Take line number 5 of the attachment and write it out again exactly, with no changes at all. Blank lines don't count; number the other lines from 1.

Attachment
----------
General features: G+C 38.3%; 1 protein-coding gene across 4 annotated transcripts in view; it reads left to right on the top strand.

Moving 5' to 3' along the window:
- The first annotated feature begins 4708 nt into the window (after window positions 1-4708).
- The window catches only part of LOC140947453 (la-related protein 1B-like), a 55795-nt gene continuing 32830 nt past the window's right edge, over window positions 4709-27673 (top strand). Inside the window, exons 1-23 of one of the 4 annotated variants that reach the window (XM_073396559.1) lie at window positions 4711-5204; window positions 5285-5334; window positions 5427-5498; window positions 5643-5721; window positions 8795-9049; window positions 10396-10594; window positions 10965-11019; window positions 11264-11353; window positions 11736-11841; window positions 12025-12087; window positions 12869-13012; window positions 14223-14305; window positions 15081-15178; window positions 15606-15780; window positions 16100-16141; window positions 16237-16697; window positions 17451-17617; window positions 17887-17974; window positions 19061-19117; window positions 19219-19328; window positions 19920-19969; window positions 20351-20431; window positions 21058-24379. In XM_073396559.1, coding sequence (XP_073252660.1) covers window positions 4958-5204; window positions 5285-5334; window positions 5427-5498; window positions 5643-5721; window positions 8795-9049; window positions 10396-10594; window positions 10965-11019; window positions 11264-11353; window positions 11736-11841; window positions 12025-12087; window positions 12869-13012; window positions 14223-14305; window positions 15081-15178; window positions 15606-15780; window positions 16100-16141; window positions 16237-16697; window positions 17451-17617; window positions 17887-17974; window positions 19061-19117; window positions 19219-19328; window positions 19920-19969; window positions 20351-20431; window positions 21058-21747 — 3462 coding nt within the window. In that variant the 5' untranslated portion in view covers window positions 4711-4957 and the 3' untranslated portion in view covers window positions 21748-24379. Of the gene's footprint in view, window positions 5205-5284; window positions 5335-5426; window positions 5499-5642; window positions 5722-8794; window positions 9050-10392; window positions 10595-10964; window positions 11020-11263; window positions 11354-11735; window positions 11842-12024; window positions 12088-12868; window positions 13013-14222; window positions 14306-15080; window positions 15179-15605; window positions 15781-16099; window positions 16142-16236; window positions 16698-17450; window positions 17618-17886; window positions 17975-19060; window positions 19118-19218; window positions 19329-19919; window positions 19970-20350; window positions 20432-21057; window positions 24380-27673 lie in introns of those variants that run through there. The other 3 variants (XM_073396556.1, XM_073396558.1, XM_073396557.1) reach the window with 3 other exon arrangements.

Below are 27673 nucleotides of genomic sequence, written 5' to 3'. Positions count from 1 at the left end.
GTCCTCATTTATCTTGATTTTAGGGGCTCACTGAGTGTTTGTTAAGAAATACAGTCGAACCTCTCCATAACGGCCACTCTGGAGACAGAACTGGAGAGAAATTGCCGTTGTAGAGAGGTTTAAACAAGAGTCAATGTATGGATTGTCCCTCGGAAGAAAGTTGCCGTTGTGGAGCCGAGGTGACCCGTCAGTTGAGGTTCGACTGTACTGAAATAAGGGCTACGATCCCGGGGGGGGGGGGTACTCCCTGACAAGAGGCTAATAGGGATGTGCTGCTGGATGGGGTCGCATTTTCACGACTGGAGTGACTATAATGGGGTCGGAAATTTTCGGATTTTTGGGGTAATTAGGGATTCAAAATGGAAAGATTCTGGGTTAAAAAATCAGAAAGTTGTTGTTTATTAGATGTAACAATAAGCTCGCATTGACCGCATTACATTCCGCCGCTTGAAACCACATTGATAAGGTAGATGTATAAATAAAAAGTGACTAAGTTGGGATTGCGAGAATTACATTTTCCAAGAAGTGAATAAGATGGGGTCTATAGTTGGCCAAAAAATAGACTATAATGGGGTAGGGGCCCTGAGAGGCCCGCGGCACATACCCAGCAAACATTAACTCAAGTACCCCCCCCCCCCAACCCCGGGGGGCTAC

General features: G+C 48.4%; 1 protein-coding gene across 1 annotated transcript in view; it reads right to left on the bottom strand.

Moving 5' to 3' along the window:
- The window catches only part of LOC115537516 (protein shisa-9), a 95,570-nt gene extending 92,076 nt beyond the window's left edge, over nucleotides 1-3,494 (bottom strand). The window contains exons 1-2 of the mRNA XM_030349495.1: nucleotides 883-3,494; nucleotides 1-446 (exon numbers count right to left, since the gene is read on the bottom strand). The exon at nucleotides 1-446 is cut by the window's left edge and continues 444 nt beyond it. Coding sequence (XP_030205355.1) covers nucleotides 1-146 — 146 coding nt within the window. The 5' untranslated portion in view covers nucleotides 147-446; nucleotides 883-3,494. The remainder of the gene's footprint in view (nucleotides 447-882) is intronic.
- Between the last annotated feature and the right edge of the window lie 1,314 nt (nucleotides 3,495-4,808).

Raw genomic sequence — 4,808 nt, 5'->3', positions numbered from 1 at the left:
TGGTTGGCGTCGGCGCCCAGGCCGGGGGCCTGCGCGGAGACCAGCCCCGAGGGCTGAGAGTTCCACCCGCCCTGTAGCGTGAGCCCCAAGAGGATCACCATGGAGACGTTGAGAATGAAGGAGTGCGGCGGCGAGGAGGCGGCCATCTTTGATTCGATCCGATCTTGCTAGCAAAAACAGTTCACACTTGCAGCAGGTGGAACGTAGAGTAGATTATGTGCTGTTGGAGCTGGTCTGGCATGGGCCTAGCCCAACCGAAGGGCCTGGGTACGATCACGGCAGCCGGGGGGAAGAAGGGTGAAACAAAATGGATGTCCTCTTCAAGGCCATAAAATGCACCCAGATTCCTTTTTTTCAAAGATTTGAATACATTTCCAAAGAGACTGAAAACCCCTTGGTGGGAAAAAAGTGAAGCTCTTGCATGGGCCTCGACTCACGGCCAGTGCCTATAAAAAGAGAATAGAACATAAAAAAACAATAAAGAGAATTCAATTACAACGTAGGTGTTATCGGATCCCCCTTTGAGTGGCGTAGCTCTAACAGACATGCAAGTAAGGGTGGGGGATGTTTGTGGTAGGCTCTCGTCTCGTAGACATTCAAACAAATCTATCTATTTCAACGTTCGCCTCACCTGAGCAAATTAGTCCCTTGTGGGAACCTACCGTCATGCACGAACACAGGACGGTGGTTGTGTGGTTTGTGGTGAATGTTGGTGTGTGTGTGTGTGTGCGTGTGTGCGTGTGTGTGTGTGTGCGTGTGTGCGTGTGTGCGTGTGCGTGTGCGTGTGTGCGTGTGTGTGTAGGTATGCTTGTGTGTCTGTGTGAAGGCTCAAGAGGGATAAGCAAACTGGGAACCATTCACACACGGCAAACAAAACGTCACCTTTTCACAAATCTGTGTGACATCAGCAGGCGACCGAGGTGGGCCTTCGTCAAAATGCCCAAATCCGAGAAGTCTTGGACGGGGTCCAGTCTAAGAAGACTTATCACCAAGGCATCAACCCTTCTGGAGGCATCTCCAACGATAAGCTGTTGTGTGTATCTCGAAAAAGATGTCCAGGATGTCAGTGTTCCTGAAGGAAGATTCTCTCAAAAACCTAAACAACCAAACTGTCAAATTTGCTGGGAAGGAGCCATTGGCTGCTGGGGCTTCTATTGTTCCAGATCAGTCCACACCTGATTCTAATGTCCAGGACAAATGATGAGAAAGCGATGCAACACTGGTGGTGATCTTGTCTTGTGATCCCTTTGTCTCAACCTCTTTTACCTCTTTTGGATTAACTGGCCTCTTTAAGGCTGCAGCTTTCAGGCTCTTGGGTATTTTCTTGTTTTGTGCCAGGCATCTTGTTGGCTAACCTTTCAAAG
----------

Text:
Below are 27673 nucleotides of genomic sequence, written 5' to 3'. Positions count from 1 at the left end.